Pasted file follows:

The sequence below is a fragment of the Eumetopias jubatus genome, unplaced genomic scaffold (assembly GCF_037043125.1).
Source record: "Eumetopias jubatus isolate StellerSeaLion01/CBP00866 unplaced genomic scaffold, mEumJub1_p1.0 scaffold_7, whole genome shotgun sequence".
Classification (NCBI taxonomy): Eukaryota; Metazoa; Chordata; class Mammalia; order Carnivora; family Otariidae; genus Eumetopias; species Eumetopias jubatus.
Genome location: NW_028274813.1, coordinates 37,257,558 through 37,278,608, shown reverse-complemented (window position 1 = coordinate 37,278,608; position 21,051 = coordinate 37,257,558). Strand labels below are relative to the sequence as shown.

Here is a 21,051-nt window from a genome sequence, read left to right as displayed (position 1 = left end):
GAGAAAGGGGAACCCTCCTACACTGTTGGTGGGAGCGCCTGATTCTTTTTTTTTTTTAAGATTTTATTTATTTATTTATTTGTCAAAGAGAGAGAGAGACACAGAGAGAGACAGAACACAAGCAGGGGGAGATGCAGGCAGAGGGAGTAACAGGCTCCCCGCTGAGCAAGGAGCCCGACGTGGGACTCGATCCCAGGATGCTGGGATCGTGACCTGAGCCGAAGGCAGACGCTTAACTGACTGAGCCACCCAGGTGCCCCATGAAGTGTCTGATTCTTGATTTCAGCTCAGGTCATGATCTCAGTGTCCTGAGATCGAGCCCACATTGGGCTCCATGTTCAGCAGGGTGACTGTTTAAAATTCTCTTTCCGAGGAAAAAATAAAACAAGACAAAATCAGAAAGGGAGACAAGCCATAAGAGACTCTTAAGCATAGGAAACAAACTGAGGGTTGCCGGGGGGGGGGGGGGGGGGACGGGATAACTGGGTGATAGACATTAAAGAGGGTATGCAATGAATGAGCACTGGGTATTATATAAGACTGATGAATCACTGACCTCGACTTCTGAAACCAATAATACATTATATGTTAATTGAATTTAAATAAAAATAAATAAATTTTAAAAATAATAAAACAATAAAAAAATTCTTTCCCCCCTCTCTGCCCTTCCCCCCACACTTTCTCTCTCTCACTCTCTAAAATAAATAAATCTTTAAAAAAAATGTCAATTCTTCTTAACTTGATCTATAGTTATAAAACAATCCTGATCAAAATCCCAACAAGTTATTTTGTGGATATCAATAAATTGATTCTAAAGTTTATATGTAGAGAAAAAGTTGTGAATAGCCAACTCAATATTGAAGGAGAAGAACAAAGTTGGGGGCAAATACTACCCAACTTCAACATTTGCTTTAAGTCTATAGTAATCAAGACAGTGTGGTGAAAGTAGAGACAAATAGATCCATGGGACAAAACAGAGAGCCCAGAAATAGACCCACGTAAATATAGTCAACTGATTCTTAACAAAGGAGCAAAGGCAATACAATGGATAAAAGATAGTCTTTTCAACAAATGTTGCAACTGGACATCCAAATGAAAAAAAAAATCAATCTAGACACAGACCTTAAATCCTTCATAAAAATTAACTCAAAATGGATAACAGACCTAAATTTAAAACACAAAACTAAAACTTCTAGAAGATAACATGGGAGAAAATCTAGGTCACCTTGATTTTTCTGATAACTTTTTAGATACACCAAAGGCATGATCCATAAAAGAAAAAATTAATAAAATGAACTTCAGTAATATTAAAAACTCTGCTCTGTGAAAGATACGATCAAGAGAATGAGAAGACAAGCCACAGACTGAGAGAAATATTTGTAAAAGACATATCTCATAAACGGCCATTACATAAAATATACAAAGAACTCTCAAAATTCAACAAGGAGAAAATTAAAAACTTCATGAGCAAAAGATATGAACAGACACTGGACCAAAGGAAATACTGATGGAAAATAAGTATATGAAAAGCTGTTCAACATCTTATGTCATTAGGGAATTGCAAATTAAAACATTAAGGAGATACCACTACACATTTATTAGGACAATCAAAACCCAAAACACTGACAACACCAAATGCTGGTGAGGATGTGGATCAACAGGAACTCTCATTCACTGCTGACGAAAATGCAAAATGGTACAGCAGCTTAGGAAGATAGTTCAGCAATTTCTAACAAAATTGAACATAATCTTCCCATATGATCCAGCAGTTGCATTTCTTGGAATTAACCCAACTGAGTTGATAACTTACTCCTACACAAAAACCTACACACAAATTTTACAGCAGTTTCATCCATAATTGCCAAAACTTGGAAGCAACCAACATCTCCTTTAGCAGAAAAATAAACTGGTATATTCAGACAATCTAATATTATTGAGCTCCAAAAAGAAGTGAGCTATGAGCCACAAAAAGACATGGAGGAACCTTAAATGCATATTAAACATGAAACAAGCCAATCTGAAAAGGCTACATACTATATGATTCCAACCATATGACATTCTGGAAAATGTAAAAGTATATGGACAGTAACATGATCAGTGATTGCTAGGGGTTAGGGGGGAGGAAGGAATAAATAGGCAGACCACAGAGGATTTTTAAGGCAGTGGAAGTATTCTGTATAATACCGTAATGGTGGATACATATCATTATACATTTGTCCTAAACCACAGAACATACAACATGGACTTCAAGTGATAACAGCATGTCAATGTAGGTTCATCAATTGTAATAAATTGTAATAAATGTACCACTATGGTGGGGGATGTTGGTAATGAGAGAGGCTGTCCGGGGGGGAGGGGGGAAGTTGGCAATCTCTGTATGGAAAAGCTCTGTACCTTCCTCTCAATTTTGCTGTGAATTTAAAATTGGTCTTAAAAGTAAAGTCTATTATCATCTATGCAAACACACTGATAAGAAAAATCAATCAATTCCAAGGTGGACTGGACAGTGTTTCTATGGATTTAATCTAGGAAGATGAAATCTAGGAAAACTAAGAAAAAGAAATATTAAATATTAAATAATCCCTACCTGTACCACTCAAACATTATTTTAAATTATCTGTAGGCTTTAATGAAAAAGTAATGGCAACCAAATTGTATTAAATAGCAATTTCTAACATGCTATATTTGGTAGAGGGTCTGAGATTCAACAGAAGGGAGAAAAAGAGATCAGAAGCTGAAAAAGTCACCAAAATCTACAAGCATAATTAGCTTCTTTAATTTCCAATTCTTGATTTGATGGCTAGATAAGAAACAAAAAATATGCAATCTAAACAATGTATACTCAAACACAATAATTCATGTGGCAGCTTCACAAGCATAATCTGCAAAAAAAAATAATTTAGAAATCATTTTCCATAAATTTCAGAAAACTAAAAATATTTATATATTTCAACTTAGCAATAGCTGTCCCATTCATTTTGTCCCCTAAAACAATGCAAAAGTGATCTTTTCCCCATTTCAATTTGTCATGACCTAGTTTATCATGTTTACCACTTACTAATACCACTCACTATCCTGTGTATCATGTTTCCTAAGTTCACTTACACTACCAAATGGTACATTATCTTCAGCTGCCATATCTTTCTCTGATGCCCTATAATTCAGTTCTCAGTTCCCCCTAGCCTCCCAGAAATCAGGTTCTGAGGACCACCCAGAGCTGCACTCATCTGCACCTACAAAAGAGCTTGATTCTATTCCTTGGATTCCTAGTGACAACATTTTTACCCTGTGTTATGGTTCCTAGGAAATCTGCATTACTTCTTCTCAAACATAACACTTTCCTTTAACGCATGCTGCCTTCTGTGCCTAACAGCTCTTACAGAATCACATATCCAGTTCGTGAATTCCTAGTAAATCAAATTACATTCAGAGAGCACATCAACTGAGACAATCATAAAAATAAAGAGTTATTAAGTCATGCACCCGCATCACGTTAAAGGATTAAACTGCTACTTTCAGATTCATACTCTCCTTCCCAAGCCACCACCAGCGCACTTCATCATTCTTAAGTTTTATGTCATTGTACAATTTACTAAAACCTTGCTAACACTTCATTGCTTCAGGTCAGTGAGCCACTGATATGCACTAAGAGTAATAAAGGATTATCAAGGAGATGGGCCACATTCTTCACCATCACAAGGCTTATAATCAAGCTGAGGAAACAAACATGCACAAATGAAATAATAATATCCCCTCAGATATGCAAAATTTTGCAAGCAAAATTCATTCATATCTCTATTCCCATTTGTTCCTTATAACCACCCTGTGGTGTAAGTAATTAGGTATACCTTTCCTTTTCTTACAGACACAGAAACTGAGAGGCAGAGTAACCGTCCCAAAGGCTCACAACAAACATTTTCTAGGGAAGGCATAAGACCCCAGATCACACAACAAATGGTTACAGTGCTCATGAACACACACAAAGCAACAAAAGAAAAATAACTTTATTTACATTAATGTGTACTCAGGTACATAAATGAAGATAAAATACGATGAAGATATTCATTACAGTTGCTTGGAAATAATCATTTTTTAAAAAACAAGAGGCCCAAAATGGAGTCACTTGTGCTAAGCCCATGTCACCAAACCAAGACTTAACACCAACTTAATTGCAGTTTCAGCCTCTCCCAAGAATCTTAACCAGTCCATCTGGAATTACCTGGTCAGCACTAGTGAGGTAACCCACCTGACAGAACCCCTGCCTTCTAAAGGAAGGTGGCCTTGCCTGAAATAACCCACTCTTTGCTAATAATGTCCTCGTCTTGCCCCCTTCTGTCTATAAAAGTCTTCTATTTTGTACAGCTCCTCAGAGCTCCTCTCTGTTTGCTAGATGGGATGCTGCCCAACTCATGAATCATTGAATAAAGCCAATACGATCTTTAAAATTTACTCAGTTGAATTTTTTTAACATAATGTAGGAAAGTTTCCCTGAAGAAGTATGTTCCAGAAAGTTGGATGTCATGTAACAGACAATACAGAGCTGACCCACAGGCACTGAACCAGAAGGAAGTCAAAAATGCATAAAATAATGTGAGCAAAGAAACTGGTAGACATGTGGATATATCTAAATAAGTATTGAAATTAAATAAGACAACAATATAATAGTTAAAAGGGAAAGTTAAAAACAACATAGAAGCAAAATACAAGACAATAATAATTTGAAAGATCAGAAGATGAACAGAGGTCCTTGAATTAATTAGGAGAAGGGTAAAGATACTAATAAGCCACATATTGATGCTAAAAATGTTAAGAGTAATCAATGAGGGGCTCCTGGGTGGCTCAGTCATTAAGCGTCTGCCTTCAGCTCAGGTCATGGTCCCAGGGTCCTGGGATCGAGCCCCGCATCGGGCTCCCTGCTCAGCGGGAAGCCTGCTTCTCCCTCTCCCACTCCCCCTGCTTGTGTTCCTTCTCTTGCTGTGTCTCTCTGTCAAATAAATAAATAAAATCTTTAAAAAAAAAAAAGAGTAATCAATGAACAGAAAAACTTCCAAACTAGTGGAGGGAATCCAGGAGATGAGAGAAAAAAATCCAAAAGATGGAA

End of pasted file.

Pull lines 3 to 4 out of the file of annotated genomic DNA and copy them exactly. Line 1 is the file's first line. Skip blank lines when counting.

Classification (NCBI taxonomy): Eukaryota; Metazoa; Chordata; class Mammalia; order Carnivora; family Otariidae; genus Eumetopias; species Eumetopias jubatus.
Genome location: NW_028274813.1, coordinates 37,257,558 through 37,278,608, shown reverse-complemented (window position 1 = coordinate 37,278,608; position 21,051 = coordinate 37,257,558). Strand labels below are relative to the sequence as shown.